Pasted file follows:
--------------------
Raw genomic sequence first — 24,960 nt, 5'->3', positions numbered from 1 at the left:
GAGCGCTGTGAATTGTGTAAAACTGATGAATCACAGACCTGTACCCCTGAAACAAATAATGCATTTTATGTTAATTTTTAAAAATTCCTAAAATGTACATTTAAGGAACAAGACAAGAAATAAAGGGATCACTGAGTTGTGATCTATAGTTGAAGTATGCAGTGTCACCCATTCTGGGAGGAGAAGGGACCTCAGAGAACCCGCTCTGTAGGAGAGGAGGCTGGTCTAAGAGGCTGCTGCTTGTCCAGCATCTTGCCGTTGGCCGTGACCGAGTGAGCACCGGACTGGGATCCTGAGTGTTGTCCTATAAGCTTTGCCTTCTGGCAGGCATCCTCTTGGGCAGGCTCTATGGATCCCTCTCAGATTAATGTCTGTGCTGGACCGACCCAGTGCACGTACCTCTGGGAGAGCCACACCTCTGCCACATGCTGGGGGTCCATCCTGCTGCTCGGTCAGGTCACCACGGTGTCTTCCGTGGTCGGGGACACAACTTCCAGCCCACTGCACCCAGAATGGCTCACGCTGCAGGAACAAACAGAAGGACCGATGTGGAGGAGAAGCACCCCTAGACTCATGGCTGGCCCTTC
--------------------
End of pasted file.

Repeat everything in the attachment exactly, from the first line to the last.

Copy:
Raw genomic sequence first — 24,960 nt, 5'->3', positions numbered from 1 at the left:
GAGCGCTGTGAATTGTGTAAAACTGATGAATCACAGACCTGTACCCCTGAAACAAATAATGCATTTTATGTTAATTTTTAAAAATTCCTAAAATGTACATTTAAGGAACAAGACAAGAAATAAAGGGATCACTGAGTTGTGATCTATAGTTGAAGTATGCAGTGTCACCCATTCTGGGAGGAGAAGGGACCTCAGAGAACCCGCTCTGTAGGAGAGGAGGCTGGTCTAAGAGGCTGCTGCTTGTCCAGCATCTTGCCGTTGGCCGTGACCGAGTGAGCACCGGACTGGGATCCTGAGTGTTGTCCTATAAGCTTTGCCTTCTGGCAGGCATCCTCTTGGGCAGGCTCTATGGATCCCTCTCAGATTAATGTCTGTGCTGGACCGACCCAGTGCACGTACCTCTGGGAGAGCCACACCTCTGCCACATGCTGGGGGTCCATCCTGCTGCTCGGTCAGGTCACCACGGTGTCTTCCGTGGTCGGGGACACAACTTCCAGCCCACTGCACCCAGAATGGCTCACGCTGCAGGAACAAACAGAAGGACCGATGTGGAGGAGAAGCACCCCTAGACTCATGGCTGGCCCTTC